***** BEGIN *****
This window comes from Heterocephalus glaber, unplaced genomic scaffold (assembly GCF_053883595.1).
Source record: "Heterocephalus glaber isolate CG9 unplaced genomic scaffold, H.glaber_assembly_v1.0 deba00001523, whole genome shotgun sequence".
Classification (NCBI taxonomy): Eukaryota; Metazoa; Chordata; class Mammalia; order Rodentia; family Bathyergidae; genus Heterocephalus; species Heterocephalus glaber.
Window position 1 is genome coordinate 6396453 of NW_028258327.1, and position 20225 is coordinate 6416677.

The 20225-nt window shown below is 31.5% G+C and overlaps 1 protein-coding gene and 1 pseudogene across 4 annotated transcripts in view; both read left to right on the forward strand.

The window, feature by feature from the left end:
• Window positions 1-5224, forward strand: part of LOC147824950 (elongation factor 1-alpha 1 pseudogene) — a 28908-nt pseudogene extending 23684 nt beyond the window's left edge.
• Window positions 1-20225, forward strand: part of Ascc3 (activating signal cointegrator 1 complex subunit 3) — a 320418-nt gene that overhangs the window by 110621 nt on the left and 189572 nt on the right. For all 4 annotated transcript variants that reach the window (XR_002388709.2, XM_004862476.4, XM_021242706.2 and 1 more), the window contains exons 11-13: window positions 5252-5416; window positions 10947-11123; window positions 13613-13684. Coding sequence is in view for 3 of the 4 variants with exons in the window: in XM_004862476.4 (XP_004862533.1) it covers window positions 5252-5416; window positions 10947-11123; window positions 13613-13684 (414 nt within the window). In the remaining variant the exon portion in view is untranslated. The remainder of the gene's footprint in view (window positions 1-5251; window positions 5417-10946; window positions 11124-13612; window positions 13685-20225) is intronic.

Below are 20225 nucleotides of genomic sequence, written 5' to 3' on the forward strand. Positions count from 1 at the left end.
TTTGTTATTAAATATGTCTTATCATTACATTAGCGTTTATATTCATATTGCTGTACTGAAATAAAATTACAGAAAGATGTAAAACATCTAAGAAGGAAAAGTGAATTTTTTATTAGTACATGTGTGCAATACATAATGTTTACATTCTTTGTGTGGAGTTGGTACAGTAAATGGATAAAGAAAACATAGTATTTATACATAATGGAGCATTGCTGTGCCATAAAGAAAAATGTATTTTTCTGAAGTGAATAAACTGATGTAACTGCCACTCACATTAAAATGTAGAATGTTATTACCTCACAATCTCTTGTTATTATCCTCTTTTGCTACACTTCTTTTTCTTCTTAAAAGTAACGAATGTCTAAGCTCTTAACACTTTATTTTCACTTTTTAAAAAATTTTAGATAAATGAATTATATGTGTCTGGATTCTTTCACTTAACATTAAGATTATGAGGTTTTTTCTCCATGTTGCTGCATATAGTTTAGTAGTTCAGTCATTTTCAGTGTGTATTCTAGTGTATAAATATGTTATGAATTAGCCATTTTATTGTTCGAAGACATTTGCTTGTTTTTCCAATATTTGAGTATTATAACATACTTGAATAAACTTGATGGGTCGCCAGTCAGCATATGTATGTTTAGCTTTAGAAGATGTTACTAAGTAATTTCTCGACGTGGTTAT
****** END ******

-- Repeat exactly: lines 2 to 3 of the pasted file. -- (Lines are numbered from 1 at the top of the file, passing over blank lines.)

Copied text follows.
Source record: "Heterocephalus glaber isolate CG9 unplaced genomic scaffold, H.glaber_assembly_v1.0 deba00001523, whole genome shotgun sequence".
Classification (NCBI taxonomy): Eukaryota; Metazoa; Chordata; class Mammalia; order Rodentia; family Bathyergidae; genus Heterocephalus; species Heterocephalus glaber.